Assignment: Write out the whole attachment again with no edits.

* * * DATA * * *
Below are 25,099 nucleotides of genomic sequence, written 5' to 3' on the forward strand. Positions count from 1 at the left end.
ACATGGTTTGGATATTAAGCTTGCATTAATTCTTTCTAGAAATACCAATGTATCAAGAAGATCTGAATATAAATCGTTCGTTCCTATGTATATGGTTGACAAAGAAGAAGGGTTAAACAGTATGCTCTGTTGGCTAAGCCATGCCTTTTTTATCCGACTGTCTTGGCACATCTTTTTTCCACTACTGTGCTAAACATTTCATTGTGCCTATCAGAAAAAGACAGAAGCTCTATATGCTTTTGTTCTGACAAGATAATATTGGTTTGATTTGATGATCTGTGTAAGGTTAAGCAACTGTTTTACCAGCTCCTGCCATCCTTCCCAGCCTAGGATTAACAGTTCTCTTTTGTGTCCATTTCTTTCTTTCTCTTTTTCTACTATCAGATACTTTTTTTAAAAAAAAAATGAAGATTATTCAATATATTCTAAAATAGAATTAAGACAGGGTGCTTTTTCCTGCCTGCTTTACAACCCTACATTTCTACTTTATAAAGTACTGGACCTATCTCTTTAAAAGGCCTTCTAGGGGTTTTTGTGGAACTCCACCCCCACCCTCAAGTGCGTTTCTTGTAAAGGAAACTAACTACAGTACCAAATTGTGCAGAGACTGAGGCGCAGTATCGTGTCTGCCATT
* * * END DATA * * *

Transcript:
Below are 25,099 nucleotides of genomic sequence, written 5' to 3' on the forward strand. Positions count from 1 at the left end.
ACATGGTTTGGATATTAAGCTTGCATTAATTCTTTCTAGAAATACCAATGTATCAAGAAGATCTGAATATAAATCGTTCGTTCCTATGTATATGGTTGACAAAGAAGAAGGGTTAAACAGTATGCTCTGTTGGCTAAGCCATGCCTTTTTTATCCGACTGTCTTGGCACATCTTTTTTCCACTACTGTGCTAAACATTTCATTGTGCCTATCAGAAAAAGACAGAAGCTCTATATGCTTTTGTTCTGACAAGATAATATTGGTTTGATTTGATGATCTGTGTAAGGTTAAGCAACTGTTTTACCAGCTCCTGCCATCCTTCCCAGCCTAGGATTAACAGTTCTCTTTTGTGTCCATTTCTTTCTTTCTCTTTTTCTACTATCAGATACTTTTTTTAAAAAAAAAATGAAGATTATTCAATATATTCTAAAATAGAATTAAGACAGGGTGCTTTTTCCTGCCTGCTTTACAACCCTACATTTCTACTTTATAAAGTACTGGACCTATCTCTTTAAAAGGCCTTCTAGGGGTTTTTGTGGAACTCCACCCCCACCCTCAAGTGCGTTTCTTGTAAAGGAAACTAACTACAGTACCAAATTGTGCAGAGACTGAGGCGCAGTATCGTGTCTGCCATT